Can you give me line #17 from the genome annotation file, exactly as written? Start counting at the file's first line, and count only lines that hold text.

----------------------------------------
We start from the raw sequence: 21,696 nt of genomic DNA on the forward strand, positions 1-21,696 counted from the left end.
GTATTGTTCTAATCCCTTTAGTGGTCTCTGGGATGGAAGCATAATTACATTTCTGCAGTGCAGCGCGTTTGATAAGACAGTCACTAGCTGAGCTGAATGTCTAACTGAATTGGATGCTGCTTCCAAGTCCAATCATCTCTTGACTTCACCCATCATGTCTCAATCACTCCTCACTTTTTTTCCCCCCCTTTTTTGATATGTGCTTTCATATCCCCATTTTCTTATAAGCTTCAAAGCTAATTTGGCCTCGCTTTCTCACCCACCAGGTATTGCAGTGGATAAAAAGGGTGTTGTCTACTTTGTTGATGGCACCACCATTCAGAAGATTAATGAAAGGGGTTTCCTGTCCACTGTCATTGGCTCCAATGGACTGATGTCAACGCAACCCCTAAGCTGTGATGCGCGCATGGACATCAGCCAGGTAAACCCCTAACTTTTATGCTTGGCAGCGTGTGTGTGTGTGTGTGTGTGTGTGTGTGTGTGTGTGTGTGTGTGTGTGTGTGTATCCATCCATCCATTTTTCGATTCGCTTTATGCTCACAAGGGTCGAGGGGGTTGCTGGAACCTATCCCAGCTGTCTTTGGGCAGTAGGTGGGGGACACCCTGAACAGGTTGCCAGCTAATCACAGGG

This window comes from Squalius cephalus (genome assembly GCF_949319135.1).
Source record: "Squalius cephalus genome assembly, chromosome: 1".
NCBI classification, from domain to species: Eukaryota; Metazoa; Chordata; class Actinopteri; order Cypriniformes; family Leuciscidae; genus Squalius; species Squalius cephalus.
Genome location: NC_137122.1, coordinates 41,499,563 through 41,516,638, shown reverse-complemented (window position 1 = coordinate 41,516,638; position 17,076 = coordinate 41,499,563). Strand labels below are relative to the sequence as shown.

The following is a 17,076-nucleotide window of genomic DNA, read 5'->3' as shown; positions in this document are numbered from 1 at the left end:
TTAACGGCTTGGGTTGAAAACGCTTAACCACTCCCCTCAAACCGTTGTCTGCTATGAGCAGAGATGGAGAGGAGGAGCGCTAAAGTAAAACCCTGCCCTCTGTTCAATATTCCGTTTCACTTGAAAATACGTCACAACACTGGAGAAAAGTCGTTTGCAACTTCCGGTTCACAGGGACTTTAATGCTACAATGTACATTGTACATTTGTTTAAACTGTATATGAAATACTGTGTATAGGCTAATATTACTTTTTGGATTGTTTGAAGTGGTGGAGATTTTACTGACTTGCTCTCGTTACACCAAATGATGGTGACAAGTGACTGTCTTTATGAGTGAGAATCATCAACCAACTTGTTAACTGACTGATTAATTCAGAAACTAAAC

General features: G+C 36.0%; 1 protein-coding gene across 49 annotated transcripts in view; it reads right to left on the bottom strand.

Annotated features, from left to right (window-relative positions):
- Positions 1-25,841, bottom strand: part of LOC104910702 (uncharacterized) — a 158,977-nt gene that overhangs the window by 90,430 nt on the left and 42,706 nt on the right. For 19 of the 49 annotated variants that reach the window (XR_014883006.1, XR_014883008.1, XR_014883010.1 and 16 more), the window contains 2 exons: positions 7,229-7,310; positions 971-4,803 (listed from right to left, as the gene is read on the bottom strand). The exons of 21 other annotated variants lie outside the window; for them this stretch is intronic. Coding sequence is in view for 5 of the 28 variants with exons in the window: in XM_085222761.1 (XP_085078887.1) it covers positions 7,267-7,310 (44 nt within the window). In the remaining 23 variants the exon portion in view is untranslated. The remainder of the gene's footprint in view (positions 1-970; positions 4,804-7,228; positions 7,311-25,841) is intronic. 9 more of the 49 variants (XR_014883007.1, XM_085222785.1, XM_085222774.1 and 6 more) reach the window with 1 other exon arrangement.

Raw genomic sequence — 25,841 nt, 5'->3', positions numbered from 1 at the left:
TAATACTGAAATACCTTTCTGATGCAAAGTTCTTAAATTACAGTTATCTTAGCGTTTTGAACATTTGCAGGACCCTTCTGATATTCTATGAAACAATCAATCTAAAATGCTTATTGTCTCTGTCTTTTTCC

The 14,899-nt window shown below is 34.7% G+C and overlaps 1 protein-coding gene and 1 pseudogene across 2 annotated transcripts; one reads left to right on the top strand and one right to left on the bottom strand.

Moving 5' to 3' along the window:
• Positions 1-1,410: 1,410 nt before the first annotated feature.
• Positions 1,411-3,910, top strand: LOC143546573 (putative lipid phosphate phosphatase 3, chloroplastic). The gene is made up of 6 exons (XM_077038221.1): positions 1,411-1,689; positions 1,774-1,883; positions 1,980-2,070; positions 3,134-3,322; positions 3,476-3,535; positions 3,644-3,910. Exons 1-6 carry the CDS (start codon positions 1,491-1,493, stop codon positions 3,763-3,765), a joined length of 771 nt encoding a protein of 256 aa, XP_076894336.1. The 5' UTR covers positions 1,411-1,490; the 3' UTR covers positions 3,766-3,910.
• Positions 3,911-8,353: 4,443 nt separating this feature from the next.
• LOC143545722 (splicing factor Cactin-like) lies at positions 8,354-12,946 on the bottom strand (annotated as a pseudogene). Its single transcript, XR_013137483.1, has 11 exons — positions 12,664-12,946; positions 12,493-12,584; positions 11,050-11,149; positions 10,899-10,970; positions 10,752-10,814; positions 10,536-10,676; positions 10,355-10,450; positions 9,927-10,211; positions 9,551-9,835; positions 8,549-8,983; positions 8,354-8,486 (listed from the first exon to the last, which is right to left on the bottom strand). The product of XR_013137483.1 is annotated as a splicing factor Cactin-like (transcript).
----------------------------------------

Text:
• Positions 1,411-3,910, top strand: LOC143546573 (putative lipid phosphate phosphatase 3, chloroplastic). The gene is made up of 6 exons (XM_077038221.1): positions 1,411-1,689; positions 1,774-1,883; positions 1,980-2,070; positions 3,134-3,322; positions 3,476-3,535; positions 3,644-3,910. Exons 1-6 carry the CDS (start codon positions 1,491-1,493, stop codon positions 3,763-3,765), a joined length of 771 nt encoding a protein of 256 aa, XP_076894336.1. The 5' UTR covers positions 1,411-1,490; the 3' UTR covers positions 3,766-3,910.